Saturday, December 31, 2011

to grady, thanks for the corn!


The last day of the year here in California.

I'm trying to imagine what predictions I would have made about my own trip through 2011 exactly one year ago, on New Year's Eve 2010.

They certainly would have been wrong.

When I was an undergraduate, I read a 19th-century novel called Looking Backward, which was written by Edward Bellamy in 1887. Bellamy tried to predict the social and economic progress America would experience by the year 2000 through the eyes of his character, Julian West, who is hypnotized and wakes up in Boston 113 years in the future.

Bellamy, not one to be frightened away from speculation by labels which today have become epithets (um... like socialist), actually envisioned a kind of utopian Marxist-socialist society where everyone would be cared for and share in the productive capacity of America.


Then I was thinking about 20th-century authors who wrote about the future. Guys like Orwell, Huxley, and Vonnegut certainly had a... um... more tempered optimism than Bellamy.

Dark, dark, dark.

And they always get the machines all wrong, too. Bellamy, of the four, was actually pretty good at foreseeing certain technological changes.

I can't say I read contemporary books about the future. Of all the books I've sold for publication, there is actually only one of them that takes place at some time in the distant future in America -- Once There Were Birds, which is going to be published by Simon and Schuster in 2014.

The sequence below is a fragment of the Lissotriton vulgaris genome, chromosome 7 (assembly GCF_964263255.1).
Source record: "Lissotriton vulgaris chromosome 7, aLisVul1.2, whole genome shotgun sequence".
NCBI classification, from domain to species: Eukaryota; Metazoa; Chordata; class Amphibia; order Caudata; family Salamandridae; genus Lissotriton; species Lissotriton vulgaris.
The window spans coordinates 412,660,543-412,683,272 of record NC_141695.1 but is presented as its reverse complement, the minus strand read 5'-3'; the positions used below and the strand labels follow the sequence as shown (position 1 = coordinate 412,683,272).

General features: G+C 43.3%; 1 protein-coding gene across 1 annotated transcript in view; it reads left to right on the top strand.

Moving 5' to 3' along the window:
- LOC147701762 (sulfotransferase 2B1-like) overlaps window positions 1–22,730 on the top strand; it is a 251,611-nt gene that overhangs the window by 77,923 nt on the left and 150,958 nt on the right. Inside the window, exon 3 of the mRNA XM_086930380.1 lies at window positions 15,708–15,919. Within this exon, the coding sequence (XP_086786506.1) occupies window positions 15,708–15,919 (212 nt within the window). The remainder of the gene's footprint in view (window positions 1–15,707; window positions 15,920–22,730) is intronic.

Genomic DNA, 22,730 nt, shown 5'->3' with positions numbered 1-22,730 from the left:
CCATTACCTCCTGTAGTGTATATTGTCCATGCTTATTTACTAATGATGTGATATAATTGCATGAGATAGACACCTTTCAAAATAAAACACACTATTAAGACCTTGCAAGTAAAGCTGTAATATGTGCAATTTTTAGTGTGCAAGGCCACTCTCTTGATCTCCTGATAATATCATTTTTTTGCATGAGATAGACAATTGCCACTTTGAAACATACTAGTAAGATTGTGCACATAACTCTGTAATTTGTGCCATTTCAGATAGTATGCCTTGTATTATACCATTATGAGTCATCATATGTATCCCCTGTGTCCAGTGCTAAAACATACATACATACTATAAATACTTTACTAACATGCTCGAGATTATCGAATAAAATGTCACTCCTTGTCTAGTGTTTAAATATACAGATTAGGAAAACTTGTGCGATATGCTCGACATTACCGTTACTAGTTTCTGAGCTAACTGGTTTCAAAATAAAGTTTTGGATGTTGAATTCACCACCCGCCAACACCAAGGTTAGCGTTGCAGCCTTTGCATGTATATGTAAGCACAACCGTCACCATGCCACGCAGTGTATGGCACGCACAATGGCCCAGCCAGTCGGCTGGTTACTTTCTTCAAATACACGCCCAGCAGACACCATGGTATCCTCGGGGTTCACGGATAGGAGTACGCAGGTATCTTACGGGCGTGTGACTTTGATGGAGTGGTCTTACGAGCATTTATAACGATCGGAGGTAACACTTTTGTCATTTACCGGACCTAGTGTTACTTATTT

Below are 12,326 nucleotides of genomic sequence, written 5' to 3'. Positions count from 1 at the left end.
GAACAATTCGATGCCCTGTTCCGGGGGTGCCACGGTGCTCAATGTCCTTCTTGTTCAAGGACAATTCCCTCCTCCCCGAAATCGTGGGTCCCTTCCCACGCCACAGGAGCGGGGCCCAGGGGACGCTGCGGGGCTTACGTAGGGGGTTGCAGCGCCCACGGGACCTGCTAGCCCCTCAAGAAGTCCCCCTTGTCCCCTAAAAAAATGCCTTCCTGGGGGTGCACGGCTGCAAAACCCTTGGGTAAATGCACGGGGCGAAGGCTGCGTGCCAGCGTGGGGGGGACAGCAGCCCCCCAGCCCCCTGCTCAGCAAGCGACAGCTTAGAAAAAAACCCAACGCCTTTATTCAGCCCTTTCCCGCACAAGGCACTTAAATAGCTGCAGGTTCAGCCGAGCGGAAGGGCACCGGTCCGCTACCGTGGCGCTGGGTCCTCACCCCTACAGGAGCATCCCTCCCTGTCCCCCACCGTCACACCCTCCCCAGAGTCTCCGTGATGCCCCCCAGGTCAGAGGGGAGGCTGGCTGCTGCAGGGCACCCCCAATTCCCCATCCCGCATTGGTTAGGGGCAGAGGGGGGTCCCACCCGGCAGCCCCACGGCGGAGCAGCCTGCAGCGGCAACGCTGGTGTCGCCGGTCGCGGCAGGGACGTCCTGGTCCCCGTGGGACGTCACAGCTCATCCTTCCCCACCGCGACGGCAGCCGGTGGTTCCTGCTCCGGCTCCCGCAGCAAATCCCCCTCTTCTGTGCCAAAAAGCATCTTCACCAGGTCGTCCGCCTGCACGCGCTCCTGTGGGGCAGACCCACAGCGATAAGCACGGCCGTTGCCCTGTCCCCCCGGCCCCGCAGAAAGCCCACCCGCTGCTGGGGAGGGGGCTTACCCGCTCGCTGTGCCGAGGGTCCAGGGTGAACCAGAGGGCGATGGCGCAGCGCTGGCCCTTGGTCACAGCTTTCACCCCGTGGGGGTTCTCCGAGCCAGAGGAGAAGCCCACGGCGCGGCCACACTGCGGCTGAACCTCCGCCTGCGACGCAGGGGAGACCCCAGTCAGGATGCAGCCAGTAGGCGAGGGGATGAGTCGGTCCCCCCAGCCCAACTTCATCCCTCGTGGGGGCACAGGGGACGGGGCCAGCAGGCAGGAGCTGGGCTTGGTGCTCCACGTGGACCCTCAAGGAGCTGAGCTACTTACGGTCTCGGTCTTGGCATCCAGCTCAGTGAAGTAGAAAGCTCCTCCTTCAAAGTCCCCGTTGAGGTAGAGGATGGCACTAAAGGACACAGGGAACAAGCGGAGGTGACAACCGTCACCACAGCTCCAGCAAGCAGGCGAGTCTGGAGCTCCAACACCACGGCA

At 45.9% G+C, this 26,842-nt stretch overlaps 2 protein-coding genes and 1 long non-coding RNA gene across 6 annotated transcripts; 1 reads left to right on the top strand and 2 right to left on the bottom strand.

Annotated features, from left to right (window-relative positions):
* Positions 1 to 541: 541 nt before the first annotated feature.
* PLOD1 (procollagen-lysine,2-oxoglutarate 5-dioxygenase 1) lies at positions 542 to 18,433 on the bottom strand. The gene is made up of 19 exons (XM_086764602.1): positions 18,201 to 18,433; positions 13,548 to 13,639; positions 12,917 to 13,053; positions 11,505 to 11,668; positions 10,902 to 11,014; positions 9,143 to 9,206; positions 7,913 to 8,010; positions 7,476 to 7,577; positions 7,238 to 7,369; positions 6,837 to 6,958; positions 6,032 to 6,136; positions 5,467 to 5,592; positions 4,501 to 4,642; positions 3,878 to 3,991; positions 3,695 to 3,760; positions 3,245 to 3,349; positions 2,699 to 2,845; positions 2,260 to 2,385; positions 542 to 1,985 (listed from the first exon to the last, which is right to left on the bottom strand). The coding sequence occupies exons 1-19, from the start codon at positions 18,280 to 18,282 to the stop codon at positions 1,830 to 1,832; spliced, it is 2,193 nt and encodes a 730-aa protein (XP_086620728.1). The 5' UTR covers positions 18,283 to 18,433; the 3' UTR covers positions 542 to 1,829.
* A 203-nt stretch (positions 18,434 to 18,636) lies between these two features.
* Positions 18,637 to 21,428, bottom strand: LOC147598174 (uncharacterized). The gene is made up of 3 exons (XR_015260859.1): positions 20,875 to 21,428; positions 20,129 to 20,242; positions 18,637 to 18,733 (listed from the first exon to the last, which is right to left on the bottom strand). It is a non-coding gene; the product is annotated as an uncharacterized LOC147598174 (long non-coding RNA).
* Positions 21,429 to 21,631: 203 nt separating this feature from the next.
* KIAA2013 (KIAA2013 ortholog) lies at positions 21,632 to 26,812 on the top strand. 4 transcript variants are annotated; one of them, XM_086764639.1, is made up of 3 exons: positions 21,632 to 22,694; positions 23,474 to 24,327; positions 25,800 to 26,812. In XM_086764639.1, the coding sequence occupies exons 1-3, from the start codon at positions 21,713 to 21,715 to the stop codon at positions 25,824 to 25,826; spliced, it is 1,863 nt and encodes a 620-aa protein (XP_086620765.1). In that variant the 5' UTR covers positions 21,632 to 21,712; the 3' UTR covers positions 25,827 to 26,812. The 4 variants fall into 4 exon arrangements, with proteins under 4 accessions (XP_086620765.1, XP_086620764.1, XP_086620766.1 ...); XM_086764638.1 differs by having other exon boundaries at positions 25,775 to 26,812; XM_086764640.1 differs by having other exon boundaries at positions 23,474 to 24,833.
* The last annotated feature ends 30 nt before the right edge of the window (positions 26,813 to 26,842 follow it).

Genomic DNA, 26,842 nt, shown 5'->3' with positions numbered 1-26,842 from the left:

I don't know if it's a good future or not.

Yesterday, I had a little fun on my Facebook page.

Today, I am supposed to have my AUTHOR PHOTO taken for Simon and Schuster.

I stress about things like this. Not because I'm concerned about blemishes, my hair, or whether or not a particular outfit makes me look fat.

It's because author photos tend to categorically be very douchey.

This is something else they need to cover at those $450 Writers' Conferences:

How to take an author photo.

I think this year, in 2012, I am going to have an entirely FREE Writers' Conference. I will volunteer my time and conduct panels and breakout sessions.

In order to provide all these valuable tips and tricks for free, rather than have it at a posh city-center highrise luxury hotel, we will hold our 2012 No-Fee Writers' Conference in an abandoned foreclosed home in the Antelope Valley, which is in sunny Southern California.

There are plenty of locations to choose from there, and some of them still have meth cooking on their stovetops.

I will teach you how to have an author photo taken.

A photo that says: Beneath all this simmering awesome-gravy I am pouring out on you is a hunk of pure literary man-meat.

That is what my author photo will say to you.

I think I will wear a scarf.